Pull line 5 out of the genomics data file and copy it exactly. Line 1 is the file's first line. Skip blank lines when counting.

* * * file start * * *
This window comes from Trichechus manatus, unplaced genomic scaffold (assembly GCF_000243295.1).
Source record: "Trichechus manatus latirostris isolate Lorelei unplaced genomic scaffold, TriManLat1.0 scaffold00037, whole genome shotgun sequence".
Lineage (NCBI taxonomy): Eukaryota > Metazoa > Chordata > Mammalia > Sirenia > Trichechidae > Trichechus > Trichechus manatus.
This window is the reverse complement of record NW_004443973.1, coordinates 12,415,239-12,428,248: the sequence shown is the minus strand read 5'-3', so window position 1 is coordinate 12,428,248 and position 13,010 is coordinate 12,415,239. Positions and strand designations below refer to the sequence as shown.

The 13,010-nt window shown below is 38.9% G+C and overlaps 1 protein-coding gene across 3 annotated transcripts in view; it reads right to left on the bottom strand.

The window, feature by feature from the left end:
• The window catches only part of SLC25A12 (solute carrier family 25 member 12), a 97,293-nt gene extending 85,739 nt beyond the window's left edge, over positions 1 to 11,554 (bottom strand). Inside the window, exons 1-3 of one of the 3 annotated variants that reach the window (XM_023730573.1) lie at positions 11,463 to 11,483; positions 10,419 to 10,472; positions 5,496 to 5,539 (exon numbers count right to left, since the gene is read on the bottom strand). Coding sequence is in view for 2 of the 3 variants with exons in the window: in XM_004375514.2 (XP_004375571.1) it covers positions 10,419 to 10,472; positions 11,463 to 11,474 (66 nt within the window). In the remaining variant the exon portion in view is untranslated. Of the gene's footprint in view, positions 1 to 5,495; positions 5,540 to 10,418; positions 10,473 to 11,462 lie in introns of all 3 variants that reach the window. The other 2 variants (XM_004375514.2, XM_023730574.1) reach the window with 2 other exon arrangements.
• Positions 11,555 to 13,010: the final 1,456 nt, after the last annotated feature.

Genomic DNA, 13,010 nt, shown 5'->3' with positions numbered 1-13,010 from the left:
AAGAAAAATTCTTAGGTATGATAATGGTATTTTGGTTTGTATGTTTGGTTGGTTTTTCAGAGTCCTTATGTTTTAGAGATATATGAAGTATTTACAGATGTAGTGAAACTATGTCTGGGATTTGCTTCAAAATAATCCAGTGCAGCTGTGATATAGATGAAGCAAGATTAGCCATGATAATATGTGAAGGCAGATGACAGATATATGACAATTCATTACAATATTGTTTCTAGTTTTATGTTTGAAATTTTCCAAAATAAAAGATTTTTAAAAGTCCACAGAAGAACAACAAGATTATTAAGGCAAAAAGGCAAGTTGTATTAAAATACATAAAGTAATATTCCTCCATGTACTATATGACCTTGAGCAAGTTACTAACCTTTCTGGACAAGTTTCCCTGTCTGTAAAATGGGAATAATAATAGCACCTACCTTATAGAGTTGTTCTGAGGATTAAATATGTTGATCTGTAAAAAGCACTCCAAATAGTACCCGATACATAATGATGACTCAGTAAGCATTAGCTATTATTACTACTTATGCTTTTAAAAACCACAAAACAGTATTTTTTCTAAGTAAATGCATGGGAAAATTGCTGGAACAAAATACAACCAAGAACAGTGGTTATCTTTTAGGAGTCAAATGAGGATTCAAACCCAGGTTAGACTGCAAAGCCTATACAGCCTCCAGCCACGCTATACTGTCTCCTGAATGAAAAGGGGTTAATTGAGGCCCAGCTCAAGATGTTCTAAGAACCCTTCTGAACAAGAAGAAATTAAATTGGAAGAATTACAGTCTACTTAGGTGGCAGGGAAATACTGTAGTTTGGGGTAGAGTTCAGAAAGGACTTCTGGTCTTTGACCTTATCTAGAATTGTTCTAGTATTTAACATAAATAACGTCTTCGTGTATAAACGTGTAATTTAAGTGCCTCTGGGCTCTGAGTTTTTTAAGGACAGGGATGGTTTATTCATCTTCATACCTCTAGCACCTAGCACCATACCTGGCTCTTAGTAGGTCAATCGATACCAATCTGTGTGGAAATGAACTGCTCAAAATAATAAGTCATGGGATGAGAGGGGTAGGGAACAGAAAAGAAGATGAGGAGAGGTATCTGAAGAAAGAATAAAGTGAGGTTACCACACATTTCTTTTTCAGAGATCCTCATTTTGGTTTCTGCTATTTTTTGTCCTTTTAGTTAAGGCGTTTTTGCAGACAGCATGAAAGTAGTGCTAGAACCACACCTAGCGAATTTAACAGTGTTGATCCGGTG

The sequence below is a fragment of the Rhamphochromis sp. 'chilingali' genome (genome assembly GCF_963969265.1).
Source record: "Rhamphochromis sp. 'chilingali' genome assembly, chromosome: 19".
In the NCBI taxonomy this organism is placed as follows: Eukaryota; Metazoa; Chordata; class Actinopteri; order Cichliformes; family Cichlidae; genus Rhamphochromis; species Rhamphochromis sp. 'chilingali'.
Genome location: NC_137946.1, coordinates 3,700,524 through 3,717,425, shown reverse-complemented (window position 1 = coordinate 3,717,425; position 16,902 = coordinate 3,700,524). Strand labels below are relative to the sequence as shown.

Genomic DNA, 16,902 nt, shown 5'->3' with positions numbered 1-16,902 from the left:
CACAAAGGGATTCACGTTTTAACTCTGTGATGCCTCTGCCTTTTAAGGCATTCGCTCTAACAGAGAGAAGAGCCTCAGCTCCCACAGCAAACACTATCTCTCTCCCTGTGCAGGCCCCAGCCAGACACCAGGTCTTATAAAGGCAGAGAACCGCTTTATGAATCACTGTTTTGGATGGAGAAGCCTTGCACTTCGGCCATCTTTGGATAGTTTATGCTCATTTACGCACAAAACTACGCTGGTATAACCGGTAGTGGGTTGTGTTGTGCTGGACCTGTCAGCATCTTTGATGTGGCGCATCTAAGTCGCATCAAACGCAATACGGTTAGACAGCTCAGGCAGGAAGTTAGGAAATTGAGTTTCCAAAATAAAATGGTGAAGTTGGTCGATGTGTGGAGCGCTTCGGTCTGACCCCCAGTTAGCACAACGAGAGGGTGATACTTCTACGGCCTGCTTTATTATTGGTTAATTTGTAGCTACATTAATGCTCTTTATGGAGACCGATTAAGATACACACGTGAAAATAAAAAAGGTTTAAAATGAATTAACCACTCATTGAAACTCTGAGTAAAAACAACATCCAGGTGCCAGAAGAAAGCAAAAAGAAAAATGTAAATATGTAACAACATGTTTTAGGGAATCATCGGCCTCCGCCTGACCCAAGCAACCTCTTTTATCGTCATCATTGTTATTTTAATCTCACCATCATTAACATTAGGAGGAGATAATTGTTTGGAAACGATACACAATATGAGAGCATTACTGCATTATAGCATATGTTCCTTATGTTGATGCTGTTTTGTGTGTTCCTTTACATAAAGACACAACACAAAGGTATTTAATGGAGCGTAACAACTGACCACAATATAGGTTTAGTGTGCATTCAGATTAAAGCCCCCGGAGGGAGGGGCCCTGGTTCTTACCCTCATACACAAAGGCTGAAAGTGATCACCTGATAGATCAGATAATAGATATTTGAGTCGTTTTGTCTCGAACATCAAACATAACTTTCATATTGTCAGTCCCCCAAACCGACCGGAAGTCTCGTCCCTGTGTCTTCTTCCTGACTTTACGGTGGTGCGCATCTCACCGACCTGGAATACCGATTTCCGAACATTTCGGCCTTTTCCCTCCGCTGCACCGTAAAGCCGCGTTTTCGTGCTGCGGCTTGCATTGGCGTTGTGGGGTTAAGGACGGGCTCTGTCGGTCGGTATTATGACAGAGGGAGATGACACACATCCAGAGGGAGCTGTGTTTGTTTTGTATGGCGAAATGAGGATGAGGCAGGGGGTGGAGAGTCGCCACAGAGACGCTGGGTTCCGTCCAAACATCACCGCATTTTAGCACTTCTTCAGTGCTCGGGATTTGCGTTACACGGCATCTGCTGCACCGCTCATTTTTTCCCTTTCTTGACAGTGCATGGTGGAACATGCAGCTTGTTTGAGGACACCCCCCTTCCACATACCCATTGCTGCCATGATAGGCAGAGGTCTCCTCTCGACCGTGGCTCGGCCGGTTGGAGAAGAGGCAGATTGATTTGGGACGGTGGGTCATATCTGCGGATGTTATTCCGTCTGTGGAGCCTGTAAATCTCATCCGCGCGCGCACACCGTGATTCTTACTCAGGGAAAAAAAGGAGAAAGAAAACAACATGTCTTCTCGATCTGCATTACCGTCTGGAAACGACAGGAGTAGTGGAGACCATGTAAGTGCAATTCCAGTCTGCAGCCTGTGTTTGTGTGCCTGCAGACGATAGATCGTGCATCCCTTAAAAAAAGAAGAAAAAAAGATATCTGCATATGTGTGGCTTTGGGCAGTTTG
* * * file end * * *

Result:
The 13,010-nt window shown below is 38.9% G+C and overlaps 1 protein-coding gene across 3 annotated transcripts in view; it reads right to left on the bottom strand.